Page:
Posted: 12:46 am PT
We previously blogged about the ongoing problems encountered by Foreign Service families with special needs children when dealing with the State Department’s Bureau of Medical Services (MED) (see @StateDept’s Mental Health Services Drive Employees with Special Needs #FSKids Nuts). Note that as employees prepare for the summer job rotation, MED will be reviewing the medical clearances of employees and family members in preparation for their transfer. Whatever is the number that is now stuck in MED’s labyrinth, expect that number to go up with the upcoming rotations as kids with special needs are snared in the system that is supposed to help but instead has caused so much disruption and pain.
We understand that medical clearance decisions can be appealed to a panel of three doctors. But we’ve been informed that one of the three in this review panel is the reviewing officer of the the other two. We’d like to know how many cases that come before this review panel are decided in complete agreement by all panel members, and how many cases are decided by the two panel members against the decision of the third panel member/rating official? Perhaps something for the congressional oversight panels to look into? Or something to FOIA if this is going the class action route.
Congress should also look into State’s Medical Services perspective on risk. Would it surprise us all if State/MED doesn’t want to take any? State/MED’s mission is “to safeguard and promote the health and well-being of America’s diplomatic community.” Does that mean keep everyone with the slightest issue inside the United States instead of sending them on overseas assignments? Bad things can happen just the same in the United States – but of course, MED won’t be responsible when employees are on domestic assignments. It is responsible once employees/family members are overseas. So again, what is State/MED’s perspective on risk, and how much does this inform its decision on the medical clearances issued to FS employees, spouses and their kids?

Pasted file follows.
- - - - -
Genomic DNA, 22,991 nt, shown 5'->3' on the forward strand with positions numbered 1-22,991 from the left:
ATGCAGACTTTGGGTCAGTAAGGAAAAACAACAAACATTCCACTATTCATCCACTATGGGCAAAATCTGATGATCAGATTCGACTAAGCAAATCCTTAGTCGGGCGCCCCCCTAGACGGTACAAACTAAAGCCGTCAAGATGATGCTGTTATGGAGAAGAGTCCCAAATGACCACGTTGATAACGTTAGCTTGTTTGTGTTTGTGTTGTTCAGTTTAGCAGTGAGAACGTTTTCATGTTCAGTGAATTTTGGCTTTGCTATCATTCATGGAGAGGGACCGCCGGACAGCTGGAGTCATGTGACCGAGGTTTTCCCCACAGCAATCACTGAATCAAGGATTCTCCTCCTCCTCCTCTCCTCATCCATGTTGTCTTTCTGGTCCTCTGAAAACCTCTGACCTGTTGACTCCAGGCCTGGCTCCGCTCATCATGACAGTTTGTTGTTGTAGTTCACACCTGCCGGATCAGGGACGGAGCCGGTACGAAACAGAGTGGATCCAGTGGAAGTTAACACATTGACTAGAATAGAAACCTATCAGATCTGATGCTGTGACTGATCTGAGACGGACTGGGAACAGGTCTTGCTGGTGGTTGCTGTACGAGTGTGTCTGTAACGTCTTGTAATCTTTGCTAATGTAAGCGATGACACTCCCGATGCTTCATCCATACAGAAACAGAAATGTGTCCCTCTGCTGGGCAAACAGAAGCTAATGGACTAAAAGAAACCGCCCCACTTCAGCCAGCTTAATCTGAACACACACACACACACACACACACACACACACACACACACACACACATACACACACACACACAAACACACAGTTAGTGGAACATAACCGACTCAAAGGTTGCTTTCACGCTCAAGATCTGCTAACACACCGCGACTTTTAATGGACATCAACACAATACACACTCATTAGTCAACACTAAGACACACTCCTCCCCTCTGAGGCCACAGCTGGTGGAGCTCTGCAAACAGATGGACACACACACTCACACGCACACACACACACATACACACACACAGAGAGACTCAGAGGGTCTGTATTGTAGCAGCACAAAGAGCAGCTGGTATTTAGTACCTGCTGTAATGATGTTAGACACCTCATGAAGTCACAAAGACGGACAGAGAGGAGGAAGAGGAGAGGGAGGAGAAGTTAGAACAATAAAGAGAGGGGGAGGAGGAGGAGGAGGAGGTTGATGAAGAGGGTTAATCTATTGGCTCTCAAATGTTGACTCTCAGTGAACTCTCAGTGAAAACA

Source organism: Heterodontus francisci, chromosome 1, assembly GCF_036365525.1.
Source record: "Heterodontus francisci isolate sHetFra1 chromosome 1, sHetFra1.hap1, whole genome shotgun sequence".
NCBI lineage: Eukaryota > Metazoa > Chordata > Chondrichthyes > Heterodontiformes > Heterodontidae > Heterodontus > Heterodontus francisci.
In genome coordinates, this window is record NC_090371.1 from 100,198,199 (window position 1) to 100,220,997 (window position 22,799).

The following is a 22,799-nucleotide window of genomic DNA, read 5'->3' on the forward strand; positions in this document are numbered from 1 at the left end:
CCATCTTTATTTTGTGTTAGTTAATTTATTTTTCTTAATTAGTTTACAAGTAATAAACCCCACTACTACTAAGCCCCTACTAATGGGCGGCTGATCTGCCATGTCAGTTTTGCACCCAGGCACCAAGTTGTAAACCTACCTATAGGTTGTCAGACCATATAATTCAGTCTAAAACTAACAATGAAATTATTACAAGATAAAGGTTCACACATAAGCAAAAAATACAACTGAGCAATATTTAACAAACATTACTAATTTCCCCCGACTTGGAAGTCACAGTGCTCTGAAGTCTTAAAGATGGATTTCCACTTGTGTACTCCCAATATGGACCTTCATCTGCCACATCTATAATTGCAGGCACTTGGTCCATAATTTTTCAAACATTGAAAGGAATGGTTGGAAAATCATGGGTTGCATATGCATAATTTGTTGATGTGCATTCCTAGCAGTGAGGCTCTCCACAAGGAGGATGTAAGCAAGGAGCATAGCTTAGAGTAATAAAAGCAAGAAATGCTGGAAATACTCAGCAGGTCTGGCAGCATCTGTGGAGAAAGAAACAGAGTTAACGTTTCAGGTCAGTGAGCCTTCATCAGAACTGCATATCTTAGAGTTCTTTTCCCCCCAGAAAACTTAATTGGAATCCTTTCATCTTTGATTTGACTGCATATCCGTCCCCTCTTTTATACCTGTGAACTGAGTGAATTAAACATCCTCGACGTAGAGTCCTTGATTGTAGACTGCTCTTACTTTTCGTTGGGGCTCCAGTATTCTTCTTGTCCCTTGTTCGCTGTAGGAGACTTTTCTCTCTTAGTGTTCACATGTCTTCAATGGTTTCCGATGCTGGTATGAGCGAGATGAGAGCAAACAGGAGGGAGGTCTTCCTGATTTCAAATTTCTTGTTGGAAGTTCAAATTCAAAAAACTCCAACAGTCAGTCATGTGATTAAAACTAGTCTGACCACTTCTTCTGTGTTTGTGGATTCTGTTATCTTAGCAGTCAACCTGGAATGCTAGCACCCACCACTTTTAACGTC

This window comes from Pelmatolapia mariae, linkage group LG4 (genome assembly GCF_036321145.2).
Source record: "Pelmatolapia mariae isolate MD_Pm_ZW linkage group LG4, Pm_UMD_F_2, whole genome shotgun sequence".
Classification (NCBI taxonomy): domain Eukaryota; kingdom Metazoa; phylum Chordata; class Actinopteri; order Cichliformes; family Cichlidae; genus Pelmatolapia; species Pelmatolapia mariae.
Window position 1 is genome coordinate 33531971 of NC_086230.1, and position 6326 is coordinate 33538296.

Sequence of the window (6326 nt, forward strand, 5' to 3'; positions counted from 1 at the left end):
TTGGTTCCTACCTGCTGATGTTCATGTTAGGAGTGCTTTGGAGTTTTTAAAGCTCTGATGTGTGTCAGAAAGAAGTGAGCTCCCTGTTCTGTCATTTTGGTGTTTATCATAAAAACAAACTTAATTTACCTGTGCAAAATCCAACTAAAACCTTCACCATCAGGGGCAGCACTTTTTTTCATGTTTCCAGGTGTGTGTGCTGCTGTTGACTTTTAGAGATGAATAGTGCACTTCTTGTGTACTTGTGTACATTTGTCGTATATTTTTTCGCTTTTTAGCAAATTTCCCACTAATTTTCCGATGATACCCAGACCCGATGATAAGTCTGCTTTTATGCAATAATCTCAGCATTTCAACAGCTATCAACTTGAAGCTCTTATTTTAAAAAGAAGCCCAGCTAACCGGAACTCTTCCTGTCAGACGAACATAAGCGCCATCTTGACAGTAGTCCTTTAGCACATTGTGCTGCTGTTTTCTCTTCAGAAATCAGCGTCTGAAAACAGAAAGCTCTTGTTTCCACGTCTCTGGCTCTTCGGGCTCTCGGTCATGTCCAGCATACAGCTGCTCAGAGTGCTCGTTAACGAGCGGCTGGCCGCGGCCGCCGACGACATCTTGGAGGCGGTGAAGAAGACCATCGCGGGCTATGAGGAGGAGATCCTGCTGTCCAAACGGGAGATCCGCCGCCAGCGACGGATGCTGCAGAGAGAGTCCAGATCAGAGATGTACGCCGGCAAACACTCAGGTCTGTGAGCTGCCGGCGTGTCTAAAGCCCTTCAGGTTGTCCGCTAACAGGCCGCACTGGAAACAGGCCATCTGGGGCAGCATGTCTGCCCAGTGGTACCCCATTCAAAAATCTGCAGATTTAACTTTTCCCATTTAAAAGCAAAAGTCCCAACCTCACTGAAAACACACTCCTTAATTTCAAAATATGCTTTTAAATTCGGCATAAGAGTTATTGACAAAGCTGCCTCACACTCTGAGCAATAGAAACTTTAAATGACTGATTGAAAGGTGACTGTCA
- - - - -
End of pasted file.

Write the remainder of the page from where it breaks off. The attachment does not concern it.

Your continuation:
FP’s Robbie Gramer recently had a lengthy piece on FS families in State’s medical labyrinth. It is quite a read, and don’t miss the quotes.
On #WorldAutismAwarenessDay, read my deep-dive into how the State Department is tearing apart families of diplomats who have children with autism, down syndrome, other special needs, mental health issues https://t.co/v3cMFP7Rsj
— Robbie Gramer (@RobbieGramer) April 2, 2018
When a diplomat based overseas fought to have his youngest daughter brought to his post, he received veiled threats about the future of his career at the State Department. https://t.co/C4TqzS6WyA pic.twitter.com/5qWC0Rxf9R
— Foreign Policy (@ForeignPolicy) April 2, 2018
What are we doing to our diplomatic corps, jeez https://t.co/PNrRifipO5 pic.twitter.com/O8WjoZY68q
— Kelsey D. Atherton (@AthertonKD) April 2, 2018
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